Melanoma arising in a chronic pressure ulcer

The malignant transformation of chronic wounds is rare and is seen most frequently in burn scars. Despite the infrequency of such a transformation, the management of chronic ulcers requires close follow up, including skin biopsies of all suspected lesions. Chronic ulceration may predispose patients to the development of malignancies such as basal cell carcinoma, squamous cell carcinoma, leiomyosarcoma, and melanoma.1,2 Here, we report a case of melanoma that arose in a chronic pressure ulcer. A 35-year-old man developed a complication following an injection at 6 months of age, which resulted in paraplegia, but he remained ambulatory with the aid of a wheelchair. A pressure ulcer developed in the sacral area 15 years after his injury. He had been treated conservatively, which resulted in variation in the size of the ulcer over the past 19 years. However, the ulcer had grown in the last year

The effect of pre-operative conventional and hyperfractionated radiotherapy schedules on wound healing and tensile strength in rats: an experimental study

. We examined the effects of pre-operative conventional andhyperfractionated radiotherapy schedules on wound healing and tensile strength in90 female Wistar rats weighing between 182 and 240 g. The animals wererandomized into three groups (n ¼ 30 each). Group I was sham-irradiated. GroupII (conventional) received 20 daily fractions of 200 cGy, to a total dose of4000 cGy. Group III (hyperfractionated) received 40 fractions of 120 cGy, twicedaily, to a total dose of 4800 cGy. Four weeks after radiotherapy, incision andprimary repair with simple suturing was performed on one side of the neck.Twenty-one days after wounding, all the rats were sacrificed....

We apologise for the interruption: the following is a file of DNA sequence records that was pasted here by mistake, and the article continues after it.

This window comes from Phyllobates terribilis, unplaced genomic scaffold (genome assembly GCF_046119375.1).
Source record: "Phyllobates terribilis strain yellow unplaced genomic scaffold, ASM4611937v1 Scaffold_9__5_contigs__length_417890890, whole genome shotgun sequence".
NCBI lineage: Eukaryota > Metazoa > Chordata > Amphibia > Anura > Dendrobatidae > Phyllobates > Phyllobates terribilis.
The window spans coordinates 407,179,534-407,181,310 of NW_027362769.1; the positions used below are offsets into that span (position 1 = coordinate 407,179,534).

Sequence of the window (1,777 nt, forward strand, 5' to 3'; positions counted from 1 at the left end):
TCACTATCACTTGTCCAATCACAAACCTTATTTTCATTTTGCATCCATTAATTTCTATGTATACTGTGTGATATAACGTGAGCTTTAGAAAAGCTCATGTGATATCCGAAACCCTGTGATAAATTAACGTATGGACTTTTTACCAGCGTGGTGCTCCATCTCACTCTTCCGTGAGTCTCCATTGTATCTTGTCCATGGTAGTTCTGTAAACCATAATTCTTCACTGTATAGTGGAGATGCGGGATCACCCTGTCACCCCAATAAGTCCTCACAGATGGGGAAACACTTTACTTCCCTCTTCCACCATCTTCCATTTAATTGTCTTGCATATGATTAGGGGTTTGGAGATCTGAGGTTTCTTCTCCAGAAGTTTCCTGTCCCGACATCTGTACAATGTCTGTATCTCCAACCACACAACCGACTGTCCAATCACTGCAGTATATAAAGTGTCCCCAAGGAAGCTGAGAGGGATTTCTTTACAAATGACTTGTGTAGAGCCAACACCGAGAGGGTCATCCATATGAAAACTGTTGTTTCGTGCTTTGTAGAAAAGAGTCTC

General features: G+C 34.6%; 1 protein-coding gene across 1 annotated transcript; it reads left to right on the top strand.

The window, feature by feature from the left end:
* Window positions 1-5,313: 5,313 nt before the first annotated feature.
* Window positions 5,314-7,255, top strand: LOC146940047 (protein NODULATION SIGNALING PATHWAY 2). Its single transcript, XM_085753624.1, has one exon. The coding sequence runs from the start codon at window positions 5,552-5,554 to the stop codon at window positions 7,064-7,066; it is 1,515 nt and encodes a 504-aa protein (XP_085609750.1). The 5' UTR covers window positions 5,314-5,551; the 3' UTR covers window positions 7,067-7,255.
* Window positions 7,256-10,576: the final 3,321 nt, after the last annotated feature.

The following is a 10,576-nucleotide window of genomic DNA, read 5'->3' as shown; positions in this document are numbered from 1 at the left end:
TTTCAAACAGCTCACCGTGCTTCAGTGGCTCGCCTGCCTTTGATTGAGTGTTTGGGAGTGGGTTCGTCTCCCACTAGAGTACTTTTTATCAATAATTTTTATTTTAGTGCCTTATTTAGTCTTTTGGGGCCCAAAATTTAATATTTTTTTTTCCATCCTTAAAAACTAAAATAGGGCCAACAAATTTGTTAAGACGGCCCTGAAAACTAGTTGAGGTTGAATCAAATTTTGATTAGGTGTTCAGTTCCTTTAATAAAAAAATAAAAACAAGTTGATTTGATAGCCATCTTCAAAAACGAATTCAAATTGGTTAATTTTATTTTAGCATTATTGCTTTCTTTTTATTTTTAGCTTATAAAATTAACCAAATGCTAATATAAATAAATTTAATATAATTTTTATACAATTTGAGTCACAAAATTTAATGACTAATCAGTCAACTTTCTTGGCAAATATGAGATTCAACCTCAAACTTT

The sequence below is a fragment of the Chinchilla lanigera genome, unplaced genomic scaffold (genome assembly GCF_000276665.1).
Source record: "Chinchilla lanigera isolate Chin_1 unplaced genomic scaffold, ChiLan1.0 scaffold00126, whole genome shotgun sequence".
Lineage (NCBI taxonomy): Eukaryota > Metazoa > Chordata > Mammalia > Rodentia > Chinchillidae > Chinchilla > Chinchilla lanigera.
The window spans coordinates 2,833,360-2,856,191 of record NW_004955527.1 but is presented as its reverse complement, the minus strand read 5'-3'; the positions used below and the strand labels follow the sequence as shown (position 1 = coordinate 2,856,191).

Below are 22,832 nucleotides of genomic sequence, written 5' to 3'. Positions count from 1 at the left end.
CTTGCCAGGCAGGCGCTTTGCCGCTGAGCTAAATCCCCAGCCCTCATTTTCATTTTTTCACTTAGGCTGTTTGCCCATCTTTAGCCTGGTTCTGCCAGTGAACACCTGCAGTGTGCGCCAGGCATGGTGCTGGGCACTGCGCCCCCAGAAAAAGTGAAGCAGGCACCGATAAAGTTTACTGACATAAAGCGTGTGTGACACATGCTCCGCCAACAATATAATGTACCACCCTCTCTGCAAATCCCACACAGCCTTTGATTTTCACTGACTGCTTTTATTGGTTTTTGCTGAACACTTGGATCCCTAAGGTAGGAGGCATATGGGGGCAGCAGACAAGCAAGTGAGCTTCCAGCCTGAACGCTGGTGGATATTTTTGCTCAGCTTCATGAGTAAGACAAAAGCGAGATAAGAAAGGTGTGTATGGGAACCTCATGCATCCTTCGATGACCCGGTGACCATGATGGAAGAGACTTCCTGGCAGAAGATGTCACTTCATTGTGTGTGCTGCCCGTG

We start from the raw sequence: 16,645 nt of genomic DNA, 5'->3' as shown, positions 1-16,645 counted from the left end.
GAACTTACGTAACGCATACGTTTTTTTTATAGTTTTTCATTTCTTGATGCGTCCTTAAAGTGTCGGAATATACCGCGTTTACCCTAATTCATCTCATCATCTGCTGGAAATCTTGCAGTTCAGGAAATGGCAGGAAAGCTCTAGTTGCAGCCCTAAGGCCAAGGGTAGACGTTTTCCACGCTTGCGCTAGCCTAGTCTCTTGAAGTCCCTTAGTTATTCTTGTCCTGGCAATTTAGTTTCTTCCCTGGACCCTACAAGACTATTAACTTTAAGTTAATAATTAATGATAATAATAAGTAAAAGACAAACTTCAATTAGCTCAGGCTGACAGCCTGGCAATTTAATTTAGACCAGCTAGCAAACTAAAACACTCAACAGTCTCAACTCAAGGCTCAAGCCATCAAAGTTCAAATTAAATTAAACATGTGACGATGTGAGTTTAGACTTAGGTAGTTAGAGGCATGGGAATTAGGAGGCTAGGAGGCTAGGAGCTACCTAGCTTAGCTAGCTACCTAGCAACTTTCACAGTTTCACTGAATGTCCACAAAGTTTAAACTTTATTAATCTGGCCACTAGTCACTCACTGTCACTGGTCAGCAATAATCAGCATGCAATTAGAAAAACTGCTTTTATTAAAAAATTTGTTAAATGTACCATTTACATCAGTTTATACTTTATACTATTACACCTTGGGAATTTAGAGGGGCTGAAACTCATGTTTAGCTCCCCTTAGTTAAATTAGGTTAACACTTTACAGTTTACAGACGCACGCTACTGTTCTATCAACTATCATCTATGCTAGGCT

Metastatic Basal Cell Carcinoma: A Case Report

An 86 year old lady presented to her GP with a 2 month historyof right hip and left thigh pain. Pelvic plain x-rays revealed a lyticlesion in the left femur and right acetabulum. Thorough clinical examination found an 80 x 60 mm exophytic tumor with an ulceratedsurface on her left shoulder. This had been present for over 4 years,the patient believing it ‘just a patch of eczema’. A subsequent CTchest, abdomen and pelvis revealed further bony lesions in her sternum, first rib and sacrum. A biopsy of the left shoulder lesion confirmed ulcerated basal cell carcinama (BCC). Hisological and immunohistochemical examination of a biopsy from the bony lesionin the sternum and first rib confirmed a diagnosis of metastaic BCC.Our patient commenced on treatment with imiquimod cream to theprimary BCC, had a rod inserted into her left femur in order to prevent a pathological fracture and was offered palliative radiotherapyfor the metastatic deposits, which she declined. She died six weekslater. Worldwide BCC incidence is increasing, but has very highcure rates with early complete surgical excision. Metastatic BCC isvery rare but incidence is higher with larger tumors, because largevessel blood supply may facilitate haematological seeding of the tumor. Once it metastasises, BCC is highly malignant with short survival times, usually measurable in months. Our patient is likely tohave had metastatic disease for some months prior to presentation.Keywords: Carcinoma; Basal Cell; Metastatic; Secondary; Neoplasm

Annals of Plastic Surgery

Pigmented skin lesions are common lesions. Some of them are malignant and the

others are benign. It is very important to make the correct diagnosis before

treatment. Early diagnosis and treatment are needed to obtain a cure for

malignant pigmented skin lesions. 1 We present a case that was similar to some

pigmented lesions clinically and needed to be differentiated from this type of

lesion. We could not find a similar report in the literature.